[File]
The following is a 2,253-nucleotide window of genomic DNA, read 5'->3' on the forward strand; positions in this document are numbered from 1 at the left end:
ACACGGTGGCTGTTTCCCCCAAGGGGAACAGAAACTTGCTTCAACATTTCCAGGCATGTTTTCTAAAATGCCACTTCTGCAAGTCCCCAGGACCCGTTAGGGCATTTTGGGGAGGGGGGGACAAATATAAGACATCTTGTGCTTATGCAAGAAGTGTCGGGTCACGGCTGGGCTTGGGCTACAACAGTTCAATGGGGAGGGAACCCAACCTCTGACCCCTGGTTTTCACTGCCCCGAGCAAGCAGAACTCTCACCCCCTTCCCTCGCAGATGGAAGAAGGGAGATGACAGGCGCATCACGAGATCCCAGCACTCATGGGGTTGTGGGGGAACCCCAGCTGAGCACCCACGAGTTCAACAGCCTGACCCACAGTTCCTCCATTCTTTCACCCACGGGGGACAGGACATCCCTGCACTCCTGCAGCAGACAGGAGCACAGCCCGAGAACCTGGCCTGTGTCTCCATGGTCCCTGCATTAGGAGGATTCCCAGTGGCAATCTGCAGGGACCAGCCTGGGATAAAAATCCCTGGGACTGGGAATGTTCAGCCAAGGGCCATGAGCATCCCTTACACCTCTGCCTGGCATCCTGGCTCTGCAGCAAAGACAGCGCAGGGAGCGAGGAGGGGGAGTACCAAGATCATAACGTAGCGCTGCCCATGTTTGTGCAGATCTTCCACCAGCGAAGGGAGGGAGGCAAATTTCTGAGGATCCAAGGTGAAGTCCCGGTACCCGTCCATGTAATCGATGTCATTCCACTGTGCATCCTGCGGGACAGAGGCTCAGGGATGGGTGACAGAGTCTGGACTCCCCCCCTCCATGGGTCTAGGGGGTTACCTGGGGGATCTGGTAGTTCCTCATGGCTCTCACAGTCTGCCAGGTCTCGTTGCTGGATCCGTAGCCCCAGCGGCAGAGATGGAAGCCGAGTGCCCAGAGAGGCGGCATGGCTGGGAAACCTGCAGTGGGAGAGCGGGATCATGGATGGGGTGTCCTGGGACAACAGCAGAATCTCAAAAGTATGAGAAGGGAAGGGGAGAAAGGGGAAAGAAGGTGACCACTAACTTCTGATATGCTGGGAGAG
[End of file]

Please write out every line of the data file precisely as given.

The following is a 2,253-nucleotide window of genomic DNA, read 5'->3' on the forward strand; positions in this document are numbered from 1 at the left end:
ACACGGTGGCTGTTTCCCCCAAGGGGAACAGAAACTTGCTTCAACATTTCCAGGCATGTTTTCTAAAATGCCACTTCTGCAAGTCCCCAGGACCCGTTAGGGCATTTTGGGGAGGGGGGGACAAATATAAGACATCTTGTGCTTATGCAAGAAGTGTCGGGTCACGGCTGGGCTTGGGCTACAACAGTTCAATGGGGAGGGAACCCAACCTCTGACCCCTGGTTTTCACTGCCCCGAGCAAGCAGAACTCTCACCCCCTTCCCTCGCAGATGGAAGAAGGGAGATGACAGGCGCATCACGAGATCCCAGCACTCATGGGGTTGTGGGGGAACCCCAGCTGAGCACCCACGAGTTCAACAGCCTGACCCACAGTTCCTCCATTCTTTCACCCACGGGGGACAGGACATCCCTGCACTCCTGCAGCAGACAGGAGCACAGCCCGAGAACCTGGCCTGTGTCTCCATGGTCCCTGCATTAGGAGGATTCCCAGTGGCAATCTGCAGGGACCAGCCTGGGATAAAAATCCCTGGGACTGGGAATGTTCAGCCAAGGGCCATGAGCATCCCTTACACCTCTGCCTGGCATCCTGGCTCTGCAGCAAAGACAGCGCAGGGAGCGAGGAGGGGGAGTACCAAGATCATAACGTAGCGCTGCCCATGTTTGTGCAGATCTTCCACCAGCGAAGGGAGGGAGGCAAATTTCTGAGGATCCAAGGTGAAGTCCCGGTACCCGTCCATGTAATCGATGTCATTCCACTGTGCATCCTGCGGGACAGAGGCTCAGGGATGGGTGACAGAGTCTGGACTCCCCCCCTCCATGGGTCTAGGGGGTTACCTGGGGGATCTGGTAGTTCCTCATGGCTCTCACAGTCTGCCAGGTCTCGTTGCTGGATCCGTAGCCCCAGCGGCAGAGATGGAAGCCGAGTGCCCAGAGAGGCGGCATGGCTGGGAAACCTGCAGTGGGAGAGCGGGATCATGGATGGGGTGTCCTGGGACAACAGCAGAATCTCAAAAGTATGAGAAGGGAAGGGGAGAAAGGGGAAAGAAGGTGACCACTAACTTCTGATATGCTGGGAGAG